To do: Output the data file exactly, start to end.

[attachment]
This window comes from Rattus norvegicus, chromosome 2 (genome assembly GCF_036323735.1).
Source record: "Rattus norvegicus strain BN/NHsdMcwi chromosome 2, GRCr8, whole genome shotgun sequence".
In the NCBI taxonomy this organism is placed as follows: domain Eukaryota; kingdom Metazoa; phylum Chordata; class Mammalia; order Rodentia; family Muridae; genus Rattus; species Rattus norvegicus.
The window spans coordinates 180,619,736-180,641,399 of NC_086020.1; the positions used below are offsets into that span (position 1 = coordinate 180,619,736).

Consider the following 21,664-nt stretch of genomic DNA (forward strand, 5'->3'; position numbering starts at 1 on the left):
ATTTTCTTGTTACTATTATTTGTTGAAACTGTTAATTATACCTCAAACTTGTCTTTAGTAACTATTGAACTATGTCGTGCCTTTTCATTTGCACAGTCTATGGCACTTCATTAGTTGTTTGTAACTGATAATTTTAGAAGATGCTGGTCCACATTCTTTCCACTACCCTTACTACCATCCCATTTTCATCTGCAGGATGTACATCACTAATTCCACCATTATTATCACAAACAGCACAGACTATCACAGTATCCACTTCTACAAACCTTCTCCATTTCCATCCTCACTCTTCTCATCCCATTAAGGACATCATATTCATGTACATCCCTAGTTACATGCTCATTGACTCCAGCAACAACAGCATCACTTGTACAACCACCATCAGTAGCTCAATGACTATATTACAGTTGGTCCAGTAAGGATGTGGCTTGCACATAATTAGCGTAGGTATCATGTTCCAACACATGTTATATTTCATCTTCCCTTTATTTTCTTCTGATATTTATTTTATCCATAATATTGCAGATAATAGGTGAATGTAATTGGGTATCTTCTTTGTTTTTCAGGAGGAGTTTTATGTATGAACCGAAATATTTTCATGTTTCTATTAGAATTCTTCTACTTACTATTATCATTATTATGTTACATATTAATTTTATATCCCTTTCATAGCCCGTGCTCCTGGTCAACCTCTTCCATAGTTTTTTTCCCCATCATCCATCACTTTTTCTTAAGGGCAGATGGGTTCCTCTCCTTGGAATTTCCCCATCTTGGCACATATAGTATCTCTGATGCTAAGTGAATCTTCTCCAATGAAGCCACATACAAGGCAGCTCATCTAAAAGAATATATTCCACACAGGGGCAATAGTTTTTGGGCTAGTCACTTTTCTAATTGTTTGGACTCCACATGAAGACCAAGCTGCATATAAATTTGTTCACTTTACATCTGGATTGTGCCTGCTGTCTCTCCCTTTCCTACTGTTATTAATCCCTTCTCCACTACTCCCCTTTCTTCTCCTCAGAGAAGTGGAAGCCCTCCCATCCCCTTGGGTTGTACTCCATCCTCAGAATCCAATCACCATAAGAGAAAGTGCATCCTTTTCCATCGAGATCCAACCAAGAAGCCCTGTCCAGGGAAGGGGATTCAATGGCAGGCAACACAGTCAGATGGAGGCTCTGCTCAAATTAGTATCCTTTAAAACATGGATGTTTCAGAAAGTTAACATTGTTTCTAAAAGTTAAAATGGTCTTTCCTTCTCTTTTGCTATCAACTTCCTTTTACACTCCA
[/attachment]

This window comes from Rattus norvegicus, chromosome 2 (genome assembly GCF_036323735.1).
Source record: "Rattus norvegicus strain BN/NHsdMcwi chromosome 2, GRCr8, whole genome shotgun sequence".
In the NCBI taxonomy this organism is placed as follows: domain Eukaryota; kingdom Metazoa; phylum Chordata; class Mammalia; order Rodentia; family Muridae; genus Rattus; species Rattus norvegicus.
The window spans coordinates 180,619,736-180,641,399 of NC_086020.1; the positions used below are offsets into that span (position 1 = coordinate 180,619,736).

Consider the following 21,664-nt stretch of genomic DNA (forward strand, 5'->3'; position numbering starts at 1 on the left):
ATTTTCTTGTTACTATTATTTGTTGAAACTGTTAATTATACCTCAAACTTGTCTTTAGTAACTATTGAACTATGTCGTGCCTTTTCATTTGCACAGTCTATGGCACTTCATTAGTTGTTTGTAACTGATAATTTTAGAAGATGCTGGTCCACATTCTTTCCACTACCCTTACTACCATCCCATTTTCATCTGCAGGATGTACATCACTAATTCCACCATTATTATCACAAACAGCACAGACTATCACAGTATCCACTTCTACAAACCTTCTCCATTTCCATCCTCACTCTTCTCATCCCATTAAGGACATCATATTCATGTACATCCCTAGTTACATGCTCATTGACTCCAGCAACAACAGCATCACTTGTACAACCACCATCAGTAGCTCAATGACTATATTACAGTTGGTCCAGTAAGGATGTGGCTTGCACATAATTAGCGTAGGTATCATGTTCCAACACATGTTATATTTCATCTTCCCTTTATTTTCTTCTGATATTTATTTTATCCATAATATTGCAGATAATAGGTGAATGTAATTGGGTATCTTCTTTGTTTTTCAGGAGGAGTTTTATGTATGAACCGAAATATTTTCATGTTTCTATTAGAATTCTTCTACTTACTATTATCATTATTATGTTACATATTAATTTTATATCCCTTTCATAGCCCGTGCTCCTGGTCAACCTCTTCCATAGTTTTTTTCCCCATCATCCATCACTTTTTCTTAAGGGCAGATGGGTTCCTCTCCTTGGAATTTCCCCATCTTGGCACATATAGTATCTCTGATGCTAAGTGAATCTTCTCCAATGAAGCCACATACAAGGCAGCTCATCTAAAAGAATATATTCCACACAGGGGCAATAGTTTTTGGGCTAGTCACTTTTCTAATTGTTTGGACTCCACATGAAGACCAAGCTGCATATAAATTTGTTCACTTTACATCTGGATTGTGCCTGCTGTCTCTCCCTTTCCTACTGTTATTAATCCCTTCTCCACTACTCCCCTTTCTTCTCCTCAGAGAAGTGGAAGCCCTCCCATCCCCTTGGGTTGTACTCCATCCTCAGAATCCAATCACCATAAGAGAAAGTGCATCCTTTTCCATCGAGATCCAACCAAGAAGCCCTGTCCAGGGAAGGGGATTCAATGGCAGGCAACACAGTCAGATGGAGGCTCTGCTCAAATTAGTATCCTTTAAAACATGGATGTTTCAGAAAGTTAACATTGTTTCTAAAAGTTAAAATGGTCTTTCCTTCTCTTTTGCTATCAACTTCCTTTTACACTCCA